The second one is social phobia characterized by extreme, persistent fear of social situations, e.g. the fear of speaking in public, being among other people, interacting with the opposite sex, eating or drinking in restaurants. More pervasive social phobias are often associated with low self-esteem and fear of criticism.
The third category is agoraphobia, which is the most serious type of phobia, characterised by fear of being alone at home and in crowds. Most people experience fear and anxiety now and again, while phobia can lead to panic. At its worst, panic may occur out of the blue and become incapacitating. It is, however, quite common for the agoraphobic to be able to travel by car within a certain distance from home, so the car becomes a sort of a home away from home. What the phobic fears the most, is becoming panic stricken without warning away from the safety of the home and family. This is the anxiety which is most restrictive; the fear of fear. Agoraphobia frequently develops following major life events, such as major illness, trauma or grief.
When people first experience a phobic reaction and panic, they often seek assistance at the emergency unit because they feel as if they are losing control or having a heart attack. Subsequently they may avoid the circumstances which brought about the reaction and simply thinking about entering such situations may produce anticipatory anxiety.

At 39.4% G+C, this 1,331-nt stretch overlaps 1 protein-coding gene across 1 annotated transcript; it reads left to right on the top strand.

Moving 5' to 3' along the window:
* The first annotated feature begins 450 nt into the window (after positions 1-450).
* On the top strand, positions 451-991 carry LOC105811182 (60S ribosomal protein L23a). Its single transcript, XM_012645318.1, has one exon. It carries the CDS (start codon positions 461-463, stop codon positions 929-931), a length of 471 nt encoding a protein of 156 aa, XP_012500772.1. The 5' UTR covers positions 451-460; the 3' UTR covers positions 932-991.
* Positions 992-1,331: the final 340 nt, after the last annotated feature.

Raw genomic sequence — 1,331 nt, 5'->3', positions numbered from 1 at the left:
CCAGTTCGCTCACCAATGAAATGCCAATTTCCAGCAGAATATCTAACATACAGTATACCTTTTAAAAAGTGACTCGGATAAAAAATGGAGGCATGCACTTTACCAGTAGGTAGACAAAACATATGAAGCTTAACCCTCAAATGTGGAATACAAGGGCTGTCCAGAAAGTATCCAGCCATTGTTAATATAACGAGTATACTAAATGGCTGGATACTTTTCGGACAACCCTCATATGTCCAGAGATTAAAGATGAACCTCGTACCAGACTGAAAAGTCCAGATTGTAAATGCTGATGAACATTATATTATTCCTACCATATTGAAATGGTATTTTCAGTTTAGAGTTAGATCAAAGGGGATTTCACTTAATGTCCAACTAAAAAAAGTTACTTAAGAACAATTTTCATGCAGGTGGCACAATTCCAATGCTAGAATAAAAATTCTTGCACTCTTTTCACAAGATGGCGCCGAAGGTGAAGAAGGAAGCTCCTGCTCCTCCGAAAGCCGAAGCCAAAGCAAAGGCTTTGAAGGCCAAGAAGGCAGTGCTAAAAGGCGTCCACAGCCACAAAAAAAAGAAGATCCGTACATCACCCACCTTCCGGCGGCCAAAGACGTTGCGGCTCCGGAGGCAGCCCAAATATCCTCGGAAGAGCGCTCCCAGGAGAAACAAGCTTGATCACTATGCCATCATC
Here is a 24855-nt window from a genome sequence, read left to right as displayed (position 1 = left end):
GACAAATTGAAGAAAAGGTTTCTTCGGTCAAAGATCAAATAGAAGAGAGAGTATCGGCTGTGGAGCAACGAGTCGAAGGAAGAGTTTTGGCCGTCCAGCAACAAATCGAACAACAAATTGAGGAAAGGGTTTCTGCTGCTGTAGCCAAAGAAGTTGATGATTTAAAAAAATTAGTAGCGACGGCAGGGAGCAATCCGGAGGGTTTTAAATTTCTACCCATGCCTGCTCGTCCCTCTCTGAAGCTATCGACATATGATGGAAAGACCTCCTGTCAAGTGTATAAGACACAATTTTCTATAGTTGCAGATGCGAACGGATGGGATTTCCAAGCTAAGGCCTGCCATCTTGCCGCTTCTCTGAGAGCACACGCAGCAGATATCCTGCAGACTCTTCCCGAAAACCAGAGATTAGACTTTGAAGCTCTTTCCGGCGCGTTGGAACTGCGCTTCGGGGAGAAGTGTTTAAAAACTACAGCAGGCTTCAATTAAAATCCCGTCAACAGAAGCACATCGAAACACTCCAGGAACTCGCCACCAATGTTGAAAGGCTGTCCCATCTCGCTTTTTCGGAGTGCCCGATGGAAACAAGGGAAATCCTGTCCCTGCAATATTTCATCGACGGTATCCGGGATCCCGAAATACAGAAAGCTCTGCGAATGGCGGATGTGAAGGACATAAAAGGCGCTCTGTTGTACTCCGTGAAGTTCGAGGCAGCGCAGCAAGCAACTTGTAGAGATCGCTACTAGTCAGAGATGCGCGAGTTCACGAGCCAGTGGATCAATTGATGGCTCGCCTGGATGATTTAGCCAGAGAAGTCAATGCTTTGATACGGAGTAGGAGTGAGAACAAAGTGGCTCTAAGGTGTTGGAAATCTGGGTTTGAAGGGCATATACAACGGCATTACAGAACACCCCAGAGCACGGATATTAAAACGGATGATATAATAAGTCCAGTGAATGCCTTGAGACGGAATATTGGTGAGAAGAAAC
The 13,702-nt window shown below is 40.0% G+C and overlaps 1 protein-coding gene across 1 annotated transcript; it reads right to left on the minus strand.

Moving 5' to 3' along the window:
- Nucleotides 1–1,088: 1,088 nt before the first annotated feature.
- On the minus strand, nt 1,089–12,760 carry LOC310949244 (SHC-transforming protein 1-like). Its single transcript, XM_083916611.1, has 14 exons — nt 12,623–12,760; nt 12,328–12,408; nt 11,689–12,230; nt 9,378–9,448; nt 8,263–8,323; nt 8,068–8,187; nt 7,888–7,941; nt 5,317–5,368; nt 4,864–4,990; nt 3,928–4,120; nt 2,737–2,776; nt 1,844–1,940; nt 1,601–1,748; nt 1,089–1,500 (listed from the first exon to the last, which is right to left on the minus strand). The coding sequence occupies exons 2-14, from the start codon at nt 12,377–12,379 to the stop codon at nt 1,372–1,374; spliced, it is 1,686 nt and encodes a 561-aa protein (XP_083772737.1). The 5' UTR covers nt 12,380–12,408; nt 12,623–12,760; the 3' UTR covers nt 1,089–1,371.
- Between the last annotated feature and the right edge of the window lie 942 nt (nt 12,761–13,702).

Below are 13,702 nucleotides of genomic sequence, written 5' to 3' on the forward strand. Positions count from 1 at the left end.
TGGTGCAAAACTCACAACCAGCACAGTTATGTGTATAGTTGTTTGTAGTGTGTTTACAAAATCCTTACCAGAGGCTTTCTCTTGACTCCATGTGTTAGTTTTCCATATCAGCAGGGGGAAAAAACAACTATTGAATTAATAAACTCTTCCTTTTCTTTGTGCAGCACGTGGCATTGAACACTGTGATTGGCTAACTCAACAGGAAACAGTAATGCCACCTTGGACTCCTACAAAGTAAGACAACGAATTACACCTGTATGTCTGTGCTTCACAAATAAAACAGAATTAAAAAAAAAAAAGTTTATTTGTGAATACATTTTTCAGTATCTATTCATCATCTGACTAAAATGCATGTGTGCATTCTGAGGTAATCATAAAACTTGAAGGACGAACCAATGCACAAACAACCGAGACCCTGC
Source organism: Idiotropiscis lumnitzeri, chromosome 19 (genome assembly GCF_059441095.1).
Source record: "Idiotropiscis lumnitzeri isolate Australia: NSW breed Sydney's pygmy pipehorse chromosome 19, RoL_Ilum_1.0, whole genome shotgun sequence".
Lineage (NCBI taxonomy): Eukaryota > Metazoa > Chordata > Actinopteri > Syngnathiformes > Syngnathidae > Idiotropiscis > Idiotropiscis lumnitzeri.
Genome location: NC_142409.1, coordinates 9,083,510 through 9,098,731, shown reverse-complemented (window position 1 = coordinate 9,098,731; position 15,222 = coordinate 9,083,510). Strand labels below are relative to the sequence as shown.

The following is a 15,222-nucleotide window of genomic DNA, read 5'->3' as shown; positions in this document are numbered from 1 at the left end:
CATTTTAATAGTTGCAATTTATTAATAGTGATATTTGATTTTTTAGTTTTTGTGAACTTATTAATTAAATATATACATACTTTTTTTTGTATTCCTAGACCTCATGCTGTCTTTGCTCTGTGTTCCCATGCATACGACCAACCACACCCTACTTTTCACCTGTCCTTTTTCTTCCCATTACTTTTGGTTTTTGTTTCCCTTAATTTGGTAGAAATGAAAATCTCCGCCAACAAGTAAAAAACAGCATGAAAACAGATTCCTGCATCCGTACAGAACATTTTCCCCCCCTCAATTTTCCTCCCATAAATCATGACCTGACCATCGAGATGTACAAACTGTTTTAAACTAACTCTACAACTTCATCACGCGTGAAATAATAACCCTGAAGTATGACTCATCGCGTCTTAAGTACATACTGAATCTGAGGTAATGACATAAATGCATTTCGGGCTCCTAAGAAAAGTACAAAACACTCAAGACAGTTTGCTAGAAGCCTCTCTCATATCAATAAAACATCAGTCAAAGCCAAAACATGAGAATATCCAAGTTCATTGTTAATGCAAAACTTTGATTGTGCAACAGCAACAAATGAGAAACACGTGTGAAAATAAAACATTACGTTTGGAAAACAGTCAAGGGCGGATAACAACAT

To be classified as phobic, the fear must exceed normal levels and seriously disturb the person’s peace of mind, in addition to an intense desire to be somewhere else. It is important to differentiate between those who are able to do something but are hesitant and those who are unable to enter the phobic situation.
The fear of flying is common
Flying is a common method of transport and epidemiological studies indicate that the fear of flying is more common than one would expect. An Icelandic study has shown that approximately 25% of women and around 9% of men often or always experience fear when flying. The fear most commonly manifested is during take-off and during turbulence, and about 18% found it difficult to accept that they had no influence on what takes place during the flight. A US study showed that 10% of passengers were very afraid of flying and 20% suffered from milder fear. A large Swedish study showed that 6% had never flown due to the fear of flying, 10% were very afraid during flights and 15% felt the same type of fear simply by thinking about flying. A large survey carried out by the airline SAS included the question: “Do you experience discomfort due to a fear of flying?” and approximately 4% answered always or often and 19% sometimes. Of those who said they were never afraid of flying, 8% said they were interested in participating in a course to learn to reduce the fear flying. (See an article about fear of flying on Fit To FLy HERE )